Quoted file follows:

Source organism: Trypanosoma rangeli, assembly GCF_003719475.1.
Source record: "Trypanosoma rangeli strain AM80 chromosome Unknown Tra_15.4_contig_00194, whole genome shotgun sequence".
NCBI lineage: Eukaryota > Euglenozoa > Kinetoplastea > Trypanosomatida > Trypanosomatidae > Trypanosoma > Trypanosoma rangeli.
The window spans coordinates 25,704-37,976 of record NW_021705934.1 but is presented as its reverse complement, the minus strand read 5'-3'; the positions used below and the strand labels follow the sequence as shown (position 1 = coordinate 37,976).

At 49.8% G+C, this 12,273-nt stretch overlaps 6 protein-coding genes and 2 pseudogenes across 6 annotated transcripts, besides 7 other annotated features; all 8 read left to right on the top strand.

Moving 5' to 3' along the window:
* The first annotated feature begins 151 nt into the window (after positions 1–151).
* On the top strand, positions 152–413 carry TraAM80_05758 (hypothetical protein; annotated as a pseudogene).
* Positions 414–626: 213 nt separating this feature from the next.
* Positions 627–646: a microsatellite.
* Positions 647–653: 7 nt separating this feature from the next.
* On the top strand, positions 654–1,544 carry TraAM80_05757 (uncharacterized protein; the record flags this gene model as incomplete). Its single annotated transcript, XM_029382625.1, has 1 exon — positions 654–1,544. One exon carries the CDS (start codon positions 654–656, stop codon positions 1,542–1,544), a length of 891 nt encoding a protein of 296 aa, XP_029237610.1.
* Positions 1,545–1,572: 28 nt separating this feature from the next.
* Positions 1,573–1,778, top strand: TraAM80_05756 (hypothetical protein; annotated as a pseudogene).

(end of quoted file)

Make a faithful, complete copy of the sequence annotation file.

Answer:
Source organism: Trypanosoma rangeli, assembly GCF_003719475.1.
Source record: "Trypanosoma rangeli strain AM80 chromosome Unknown Tra_15.4_contig_00194, whole genome shotgun sequence".
NCBI lineage: Eukaryota > Euglenozoa > Kinetoplastea > Trypanosomatida > Trypanosomatidae > Trypanosoma > Trypanosoma rangeli.
The window spans coordinates 25,704-37,976 of record NW_021705934.1 but is presented as its reverse complement, the minus strand read 5'-3'; the positions used below and the strand labels follow the sequence as shown (position 1 = coordinate 37,976).

At 49.8% G+C, this 12,273-nt stretch overlaps 6 protein-coding genes and 2 pseudogenes across 6 annotated transcripts, besides 7 other annotated features; all 8 read left to right on the top strand.

Moving 5' to 3' along the window:
* The first annotated feature begins 151 nt into the window (after positions 1–151).
* On the top strand, positions 152–413 carry TraAM80_05758 (hypothetical protein; annotated as a pseudogene).
* Positions 414–626: 213 nt separating this feature from the next.
* Positions 627–646: a microsatellite.
* Positions 647–653: 7 nt separating this feature from the next.
* On the top strand, positions 654–1,544 carry TraAM80_05757 (uncharacterized protein; the record flags this gene model as incomplete). Its single annotated transcript, XM_029382625.1, has 1 exon — positions 654–1,544. One exon carries the CDS (start codon positions 654–656, stop codon positions 1,542–1,544), a length of 891 nt encoding a protein of 296 aa, XP_029237610.1.
* Positions 1,545–1,572: 28 nt separating this feature from the next.
* Positions 1,573–1,778, top strand: TraAM80_05756 (hypothetical protein; annotated as a pseudogene).